Oklahoma DHS Director Speaks About How Fiddler Case Impacted Agency
Ashli Sims, News On 6
TULSA, Oklahoma -- The Lyndsey Fiddler case made national headlines and put Oklahoma's child welfare agency under the microscope.
The head of DHS says it's an example of caseworkers doing all they could and still not avoiding a tragedy.
DHS Director Howard Hendrick said caseworkers can do their jobs, follow procedures, and bad things still can happen.
The death of a ten day old Maggie May in a Bartlesville washing machine haunted a community, and even sent shockwaves all the way to the top of Oklahoma's child welfare agency.
"Workers did follow policy. The child was put into a washing machine. Terrible thing, horrible, horrible," Hendrick said.
Hendrick mentioned the case in a rare sit-down interview.
Maggie May was not in DHS custody. But the Oklahoma Commission on Children and Youth [OCCY] found that nine different reports were made to the agency about Maggie May, her siblings, and her mother, Lyndsey Fiddler.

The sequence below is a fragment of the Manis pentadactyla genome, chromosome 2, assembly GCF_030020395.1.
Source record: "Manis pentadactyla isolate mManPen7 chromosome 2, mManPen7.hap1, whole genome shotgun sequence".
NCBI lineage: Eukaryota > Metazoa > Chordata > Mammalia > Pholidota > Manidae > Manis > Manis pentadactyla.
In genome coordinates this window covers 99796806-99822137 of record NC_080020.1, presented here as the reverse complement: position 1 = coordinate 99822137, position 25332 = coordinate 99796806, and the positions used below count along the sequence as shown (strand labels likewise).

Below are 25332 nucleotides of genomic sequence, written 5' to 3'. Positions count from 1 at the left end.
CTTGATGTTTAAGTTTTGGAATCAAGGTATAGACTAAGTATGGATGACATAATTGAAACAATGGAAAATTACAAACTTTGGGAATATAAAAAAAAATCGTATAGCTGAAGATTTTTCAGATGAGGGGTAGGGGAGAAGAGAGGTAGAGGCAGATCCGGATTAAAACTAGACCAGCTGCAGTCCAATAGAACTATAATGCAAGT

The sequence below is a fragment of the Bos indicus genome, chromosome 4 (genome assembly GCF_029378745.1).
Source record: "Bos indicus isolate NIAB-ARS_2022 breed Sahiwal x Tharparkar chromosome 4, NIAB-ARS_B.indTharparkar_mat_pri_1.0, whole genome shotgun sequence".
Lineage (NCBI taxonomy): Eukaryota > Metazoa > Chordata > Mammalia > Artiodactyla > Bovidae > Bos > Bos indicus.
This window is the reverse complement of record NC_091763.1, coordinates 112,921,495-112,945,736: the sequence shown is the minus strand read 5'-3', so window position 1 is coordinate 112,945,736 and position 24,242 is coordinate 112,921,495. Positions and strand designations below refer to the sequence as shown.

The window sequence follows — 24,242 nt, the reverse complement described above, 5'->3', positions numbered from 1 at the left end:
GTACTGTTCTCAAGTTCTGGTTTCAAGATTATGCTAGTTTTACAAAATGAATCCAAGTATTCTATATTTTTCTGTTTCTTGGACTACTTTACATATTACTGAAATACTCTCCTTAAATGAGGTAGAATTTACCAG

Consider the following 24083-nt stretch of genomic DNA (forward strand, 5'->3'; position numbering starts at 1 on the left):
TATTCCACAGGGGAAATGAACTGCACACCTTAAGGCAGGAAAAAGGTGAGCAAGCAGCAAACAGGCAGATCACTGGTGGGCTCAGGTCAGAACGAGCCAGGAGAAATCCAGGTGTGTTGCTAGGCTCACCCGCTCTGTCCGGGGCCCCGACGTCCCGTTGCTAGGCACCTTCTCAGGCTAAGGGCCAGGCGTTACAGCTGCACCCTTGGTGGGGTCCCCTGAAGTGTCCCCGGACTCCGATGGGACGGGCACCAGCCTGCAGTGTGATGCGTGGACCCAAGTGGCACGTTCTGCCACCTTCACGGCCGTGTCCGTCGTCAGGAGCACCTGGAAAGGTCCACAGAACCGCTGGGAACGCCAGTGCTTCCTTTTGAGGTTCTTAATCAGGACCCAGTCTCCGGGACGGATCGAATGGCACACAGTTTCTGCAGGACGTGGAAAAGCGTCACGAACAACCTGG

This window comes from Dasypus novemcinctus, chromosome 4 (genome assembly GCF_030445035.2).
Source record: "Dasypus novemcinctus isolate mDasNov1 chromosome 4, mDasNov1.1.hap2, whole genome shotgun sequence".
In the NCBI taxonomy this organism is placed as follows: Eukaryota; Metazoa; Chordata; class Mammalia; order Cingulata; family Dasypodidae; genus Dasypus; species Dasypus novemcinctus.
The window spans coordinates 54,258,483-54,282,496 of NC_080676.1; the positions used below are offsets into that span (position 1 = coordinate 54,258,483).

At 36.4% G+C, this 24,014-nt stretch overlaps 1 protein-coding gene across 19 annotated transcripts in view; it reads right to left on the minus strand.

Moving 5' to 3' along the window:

DHS caseworkers checked on the family three times by the time Maggie May was born.
"We had a safety plan in place. There were two other adults in the home. There were two verbally capable children in the home. The mother who committed the crime hadn't done that with her other two children," Hendrick said.
OCCY's report says caseworkers did note "red flags" twice about Fiddler's drug abuse, but her children were always found to be safe.
DHS says drug use alone does not mean children are in imminent danger.
"Even though there was some mental illness, there was some drug abuse, why would you think that with these other people in the home that would happen," he said.
The report says that DHS met with one-day old Maggie May and her mother, Lyndsey Fiddler. It says "[Fiddler] was willing to work on parenting services."
But it's not clear if she ever enrolled or completed any parenting classes. Hendrick says the system worked, but caseworkers aren't clairvoyant.
"Even though we had a terrible result, because the workers did what was expected of them. They weren't Monday morning quarterbacked. They were there. They did the best that they could do," Hendrick said.
Director Hendrick mentioned Maggie May's family had a safety plan in place. DHS recently released a review of its procedures by some outside experts and safety plans were mentioned.
That report found that there was "some level of concern" about caseworker's ability to create sound safety plans.
A DHS worker said in that report: "Safety plans are only as good as their monitoring and ours are not always monitored well."